compiler.whitelist and compiler installation side-effects
René J.V. Bertin
rjvbertin at gmail.com
Tue Sep 22 17:22:46 PDT 2015
On Tuesday September 22 2015 18:39:13 Ryan Schmidt wrote:
> That's correct. The compiler_blacklists_versions portgroup only knows how to interpret the Apple-sepcific version numbers Apple assigns to its compilers in Xcode. I didn't add version detection for compiler ports provided by MacPorts because I thought it was unnecessary because we already know what version they are.
True, but what you don't know is what versions there are (or are going to be at some point in the future).
> But I just tried setting "compiler.whitelist macports-clang clang" in a port. Then I used "port select clang mp-clang-3.4" and tried to configure the port. It used /opt/local/bin/clang-mp-3.4. Then I used "port select clang none" and cleaned and reconfigured the port. It used /usr/bin/clang. So it looks like this might actually be ok: it would use the version of MacPorts clang the user selected, if the user selected one, and Xcode clang otherwise.
Yes, that would be a solution, though it still means that building a port (successfully) can depend on having done a port select. There's also the question what happens when multiple ports whitelist macports-clang but have different requirements; you'd have to select the appropriate version manually and couldn't do a `upgrade outdated` when 2 or more of such ports are outdated. May not happen often, but it could.
My solution for Qt 5 on OS X 10.6 has been to create links to the target compiler in the port's install tree, and patch the Qmake configuration to use those links.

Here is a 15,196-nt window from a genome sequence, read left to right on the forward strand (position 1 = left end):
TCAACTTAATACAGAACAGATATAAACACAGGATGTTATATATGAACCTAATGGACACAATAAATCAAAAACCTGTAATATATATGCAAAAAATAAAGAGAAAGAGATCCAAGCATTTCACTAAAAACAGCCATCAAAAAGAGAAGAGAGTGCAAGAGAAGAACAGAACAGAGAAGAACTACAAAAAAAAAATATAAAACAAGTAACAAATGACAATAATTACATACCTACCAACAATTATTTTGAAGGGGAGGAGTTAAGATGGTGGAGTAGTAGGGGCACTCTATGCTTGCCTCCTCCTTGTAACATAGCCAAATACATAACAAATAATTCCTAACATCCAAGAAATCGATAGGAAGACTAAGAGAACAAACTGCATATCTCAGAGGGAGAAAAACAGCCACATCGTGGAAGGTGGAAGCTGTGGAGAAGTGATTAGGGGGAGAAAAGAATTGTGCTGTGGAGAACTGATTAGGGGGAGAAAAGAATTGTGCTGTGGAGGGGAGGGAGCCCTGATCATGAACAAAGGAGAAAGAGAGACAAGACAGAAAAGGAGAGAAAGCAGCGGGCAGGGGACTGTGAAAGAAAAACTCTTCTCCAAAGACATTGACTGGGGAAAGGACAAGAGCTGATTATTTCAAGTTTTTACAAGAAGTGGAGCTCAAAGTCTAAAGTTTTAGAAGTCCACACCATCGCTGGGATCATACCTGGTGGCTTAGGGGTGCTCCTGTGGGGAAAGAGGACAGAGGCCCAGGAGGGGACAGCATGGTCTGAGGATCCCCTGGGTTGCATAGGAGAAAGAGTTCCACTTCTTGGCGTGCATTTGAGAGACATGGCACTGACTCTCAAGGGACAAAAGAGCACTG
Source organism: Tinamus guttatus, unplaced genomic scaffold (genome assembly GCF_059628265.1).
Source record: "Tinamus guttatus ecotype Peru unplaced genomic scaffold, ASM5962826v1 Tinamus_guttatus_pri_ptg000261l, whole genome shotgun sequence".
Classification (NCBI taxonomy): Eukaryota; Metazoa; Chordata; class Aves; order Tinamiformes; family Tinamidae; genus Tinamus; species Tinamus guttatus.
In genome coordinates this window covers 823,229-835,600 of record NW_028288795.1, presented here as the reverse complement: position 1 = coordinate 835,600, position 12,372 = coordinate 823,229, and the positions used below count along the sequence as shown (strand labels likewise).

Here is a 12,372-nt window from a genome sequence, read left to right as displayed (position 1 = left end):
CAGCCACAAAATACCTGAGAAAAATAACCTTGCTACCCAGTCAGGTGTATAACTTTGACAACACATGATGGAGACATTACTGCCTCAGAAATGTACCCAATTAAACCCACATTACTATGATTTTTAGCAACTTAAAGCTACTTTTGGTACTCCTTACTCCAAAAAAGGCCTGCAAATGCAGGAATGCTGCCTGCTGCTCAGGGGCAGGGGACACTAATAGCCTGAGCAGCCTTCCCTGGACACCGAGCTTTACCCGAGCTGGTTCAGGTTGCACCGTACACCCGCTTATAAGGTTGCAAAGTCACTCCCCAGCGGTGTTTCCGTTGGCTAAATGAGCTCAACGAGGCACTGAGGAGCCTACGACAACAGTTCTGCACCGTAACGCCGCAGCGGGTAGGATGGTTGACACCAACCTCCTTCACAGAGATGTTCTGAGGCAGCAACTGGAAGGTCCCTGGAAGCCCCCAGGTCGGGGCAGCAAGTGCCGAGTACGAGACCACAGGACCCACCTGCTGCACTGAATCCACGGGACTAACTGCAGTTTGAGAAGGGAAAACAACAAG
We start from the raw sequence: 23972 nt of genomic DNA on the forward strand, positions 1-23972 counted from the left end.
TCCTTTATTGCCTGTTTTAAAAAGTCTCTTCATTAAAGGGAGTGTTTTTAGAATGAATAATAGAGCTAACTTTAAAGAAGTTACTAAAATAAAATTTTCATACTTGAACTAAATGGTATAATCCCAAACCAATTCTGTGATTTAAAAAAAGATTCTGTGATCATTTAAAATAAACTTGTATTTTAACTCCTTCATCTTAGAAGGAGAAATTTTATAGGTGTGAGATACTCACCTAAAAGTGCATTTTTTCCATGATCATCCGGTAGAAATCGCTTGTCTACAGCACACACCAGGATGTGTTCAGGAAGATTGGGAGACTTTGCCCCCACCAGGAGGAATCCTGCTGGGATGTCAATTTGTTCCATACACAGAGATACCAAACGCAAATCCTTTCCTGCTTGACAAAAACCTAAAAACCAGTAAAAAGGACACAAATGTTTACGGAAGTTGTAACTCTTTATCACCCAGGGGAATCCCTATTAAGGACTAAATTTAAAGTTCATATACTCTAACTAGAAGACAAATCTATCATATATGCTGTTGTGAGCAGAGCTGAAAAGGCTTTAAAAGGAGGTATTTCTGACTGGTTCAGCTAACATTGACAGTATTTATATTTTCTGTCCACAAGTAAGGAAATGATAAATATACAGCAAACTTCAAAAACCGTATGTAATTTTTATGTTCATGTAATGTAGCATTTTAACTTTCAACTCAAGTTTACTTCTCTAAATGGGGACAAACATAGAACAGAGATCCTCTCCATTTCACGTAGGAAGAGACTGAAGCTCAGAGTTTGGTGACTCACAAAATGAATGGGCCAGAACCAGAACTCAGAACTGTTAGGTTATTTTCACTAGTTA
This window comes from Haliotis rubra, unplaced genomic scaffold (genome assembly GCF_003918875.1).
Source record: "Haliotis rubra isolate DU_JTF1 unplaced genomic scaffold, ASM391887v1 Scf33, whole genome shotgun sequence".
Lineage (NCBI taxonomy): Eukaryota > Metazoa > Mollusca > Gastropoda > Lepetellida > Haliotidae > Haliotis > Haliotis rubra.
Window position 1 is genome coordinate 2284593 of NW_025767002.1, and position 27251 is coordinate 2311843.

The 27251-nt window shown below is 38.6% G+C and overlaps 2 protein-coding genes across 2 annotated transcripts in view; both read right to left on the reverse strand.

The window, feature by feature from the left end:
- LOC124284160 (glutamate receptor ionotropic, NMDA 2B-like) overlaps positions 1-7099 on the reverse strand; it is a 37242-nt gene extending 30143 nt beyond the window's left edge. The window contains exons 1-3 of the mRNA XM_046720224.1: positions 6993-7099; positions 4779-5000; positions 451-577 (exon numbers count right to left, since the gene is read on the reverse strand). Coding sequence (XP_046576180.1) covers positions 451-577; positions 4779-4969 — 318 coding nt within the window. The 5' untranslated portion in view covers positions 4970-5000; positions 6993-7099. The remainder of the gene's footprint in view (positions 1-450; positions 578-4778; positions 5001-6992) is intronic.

> We could expand the version detection code in the compiler_blacklist_versions portgroup to know about the versions of clang and gcc compilers installed with MacPorts. Then, assuming you wanted to blacklist clang 3.5 and earlier you could write something like:
I've whipped up some attempts of my own which have a similar effect (but without the nice syntax). But to remain true to the reproducible build the simplest solution might be a function or variable that returns/contains either the latest version that's known to work on the host OS, or else the current latest stable release. That would be clang-3.4 on OS X <=10.6 without libc++; 3.5 with libc++, and 3.6 otherwise. That should cover most cases, as long as newer versions don't introduce severe regressions (and I suppose `clang` behaves the same way, in compiler.whitelist).
There's also the question whether the compiler should be recorded as build dependency of ports that impose a specific version.
> But with gcc-mp-whatever you have potential C++ compatibility issues from mixing the system's older libstdc++ and MacPorts gcc's newer libstdc++.
Yeah, that's what I was told. In the end I built a large part of the KDE4 ports I use intensively like that (KDevelop, KDE PIM and others), and never had an issue. Didn't get weird errors like below in my system log either..
> Sep 21 13:00:51 Portia.local akonadi_imap_resource: dynamic_cast error 2: One or more of the following type_info's has hidden visibility. They should all have public visibility. N7Akonadi11PayloadBaseE, N7Akonadi7PayloadIN5boost10shared_ptrIN5KMime7MessageEEEEE, N7Akonadi7PayloadIN5boost10shared_ptrIN5KMime7MessageEEEEE.
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